From the Lower Rio Grande Valley to the Texas Upper Coast, grain sorghum harvest is underway at various stages in each region. Leading sorghum harvest are producers in the Valley where the majority of grain has been harvested in the Upper Valley with only late-planted sorghum in Cameron County lagging behind because of dry, hot conditions and a lack of sustainable moisture.

Rio Grande Valley

Last week’s heavy rains slowed harvest efforts considerably with some Lower Valley fields left to dry and continue to mature. As a result, producers are watching for disease and pest pressure as significant numbers of problems have begun to surface.

Cotton across deep South Texas is nearing or has reached maturity and harvest will probably begin over the weekend and continue in the weeks ahead. Significant acres of late planted cotton are just now reaching defoliation.

“Many fields had only bolls left in the tops of the plants. Many more fields had open bolls, especially in dryland fields but also in irrigated fields that were either planted by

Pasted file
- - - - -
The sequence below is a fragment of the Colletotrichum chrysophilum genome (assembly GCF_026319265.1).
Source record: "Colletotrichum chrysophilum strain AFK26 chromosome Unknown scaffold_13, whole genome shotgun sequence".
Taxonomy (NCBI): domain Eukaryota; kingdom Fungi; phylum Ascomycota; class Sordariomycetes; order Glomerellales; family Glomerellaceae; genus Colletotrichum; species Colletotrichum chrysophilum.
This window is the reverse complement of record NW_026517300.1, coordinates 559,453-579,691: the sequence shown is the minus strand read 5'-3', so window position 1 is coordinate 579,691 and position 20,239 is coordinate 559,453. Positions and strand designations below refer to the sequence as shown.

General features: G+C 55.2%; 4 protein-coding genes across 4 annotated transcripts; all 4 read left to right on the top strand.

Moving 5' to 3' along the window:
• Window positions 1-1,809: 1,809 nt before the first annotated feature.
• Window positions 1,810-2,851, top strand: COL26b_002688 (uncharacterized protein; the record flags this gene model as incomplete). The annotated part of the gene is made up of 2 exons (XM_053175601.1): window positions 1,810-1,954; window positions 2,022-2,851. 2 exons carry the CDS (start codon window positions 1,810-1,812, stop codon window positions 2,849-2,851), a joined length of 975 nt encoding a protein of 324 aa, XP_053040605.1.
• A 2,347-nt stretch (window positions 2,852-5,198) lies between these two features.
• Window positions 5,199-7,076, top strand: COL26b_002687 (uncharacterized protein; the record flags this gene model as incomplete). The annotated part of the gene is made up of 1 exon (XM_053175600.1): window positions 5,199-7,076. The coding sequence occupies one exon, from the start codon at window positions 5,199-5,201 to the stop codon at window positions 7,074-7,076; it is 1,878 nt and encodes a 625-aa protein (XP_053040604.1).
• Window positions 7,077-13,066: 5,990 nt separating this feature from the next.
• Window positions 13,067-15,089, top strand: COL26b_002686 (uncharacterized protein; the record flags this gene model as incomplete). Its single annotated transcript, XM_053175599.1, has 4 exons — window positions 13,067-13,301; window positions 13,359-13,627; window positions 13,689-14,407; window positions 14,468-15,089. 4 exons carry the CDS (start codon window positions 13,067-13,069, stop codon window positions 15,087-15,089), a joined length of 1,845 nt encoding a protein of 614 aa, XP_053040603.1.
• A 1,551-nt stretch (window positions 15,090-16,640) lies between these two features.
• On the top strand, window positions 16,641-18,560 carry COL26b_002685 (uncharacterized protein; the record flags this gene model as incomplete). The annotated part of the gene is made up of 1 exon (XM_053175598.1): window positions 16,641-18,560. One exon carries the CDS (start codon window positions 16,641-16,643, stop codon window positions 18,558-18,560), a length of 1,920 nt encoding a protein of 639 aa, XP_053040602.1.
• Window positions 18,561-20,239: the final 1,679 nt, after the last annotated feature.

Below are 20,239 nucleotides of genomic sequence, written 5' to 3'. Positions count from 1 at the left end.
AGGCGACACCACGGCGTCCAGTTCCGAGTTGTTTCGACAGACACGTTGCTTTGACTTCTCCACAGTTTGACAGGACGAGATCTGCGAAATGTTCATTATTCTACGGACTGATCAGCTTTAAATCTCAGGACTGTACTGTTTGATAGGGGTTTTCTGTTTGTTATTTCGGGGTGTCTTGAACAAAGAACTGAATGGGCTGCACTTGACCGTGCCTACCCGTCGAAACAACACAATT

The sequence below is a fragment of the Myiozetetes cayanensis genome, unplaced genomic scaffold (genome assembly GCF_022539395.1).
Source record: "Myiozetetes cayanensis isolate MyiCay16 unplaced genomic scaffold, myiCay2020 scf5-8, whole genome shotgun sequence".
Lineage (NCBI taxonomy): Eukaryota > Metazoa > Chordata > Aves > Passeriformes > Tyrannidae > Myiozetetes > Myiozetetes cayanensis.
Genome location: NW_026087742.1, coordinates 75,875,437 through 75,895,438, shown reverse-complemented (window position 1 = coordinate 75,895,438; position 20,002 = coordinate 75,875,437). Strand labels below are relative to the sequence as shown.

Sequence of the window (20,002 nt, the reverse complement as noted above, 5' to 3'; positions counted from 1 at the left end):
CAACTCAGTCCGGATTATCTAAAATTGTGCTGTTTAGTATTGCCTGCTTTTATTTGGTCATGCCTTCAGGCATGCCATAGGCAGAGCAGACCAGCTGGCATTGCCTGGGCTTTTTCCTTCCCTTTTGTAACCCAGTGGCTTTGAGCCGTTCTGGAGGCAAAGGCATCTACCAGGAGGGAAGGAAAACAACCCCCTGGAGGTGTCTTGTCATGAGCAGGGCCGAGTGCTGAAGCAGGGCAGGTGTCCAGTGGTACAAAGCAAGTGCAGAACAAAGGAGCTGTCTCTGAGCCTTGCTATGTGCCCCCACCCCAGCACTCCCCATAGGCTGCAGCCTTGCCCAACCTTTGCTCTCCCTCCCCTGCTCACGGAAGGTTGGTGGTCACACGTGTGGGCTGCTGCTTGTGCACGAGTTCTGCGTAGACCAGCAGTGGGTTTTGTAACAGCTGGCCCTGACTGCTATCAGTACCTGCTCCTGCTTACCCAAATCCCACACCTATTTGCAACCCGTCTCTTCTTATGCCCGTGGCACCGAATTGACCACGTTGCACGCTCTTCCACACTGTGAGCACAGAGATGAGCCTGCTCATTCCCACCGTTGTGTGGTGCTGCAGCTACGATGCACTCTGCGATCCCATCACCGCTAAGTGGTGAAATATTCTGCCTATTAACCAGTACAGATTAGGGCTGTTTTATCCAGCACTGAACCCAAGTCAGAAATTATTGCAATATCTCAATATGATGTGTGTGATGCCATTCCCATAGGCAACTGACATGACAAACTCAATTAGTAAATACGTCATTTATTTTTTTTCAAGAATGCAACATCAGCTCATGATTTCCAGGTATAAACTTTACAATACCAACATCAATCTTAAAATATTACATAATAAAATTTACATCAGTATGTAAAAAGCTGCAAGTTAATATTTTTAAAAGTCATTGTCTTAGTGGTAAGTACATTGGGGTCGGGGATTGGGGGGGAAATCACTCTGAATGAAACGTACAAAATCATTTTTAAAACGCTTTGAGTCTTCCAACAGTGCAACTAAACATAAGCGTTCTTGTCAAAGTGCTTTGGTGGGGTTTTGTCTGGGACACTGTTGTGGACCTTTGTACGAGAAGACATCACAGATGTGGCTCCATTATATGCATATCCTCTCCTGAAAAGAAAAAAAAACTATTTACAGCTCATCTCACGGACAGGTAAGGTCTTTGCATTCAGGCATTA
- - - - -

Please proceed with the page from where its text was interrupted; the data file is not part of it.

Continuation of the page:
mid-March or which have not had enough supplemental water to keep up with plant needs,” reported John Norman, AgriLife IPM Extension specialist (ret) and editor of the Valley’s Pest Cast Newsletter.

Norman says hot, dry conditions have dominated the region except for last week’s exceptional rains, but both dryland and irrigated cotton appear to be in good condition. Additional dry conditions, however, could cause rapid yield loss and advance harvest schedules.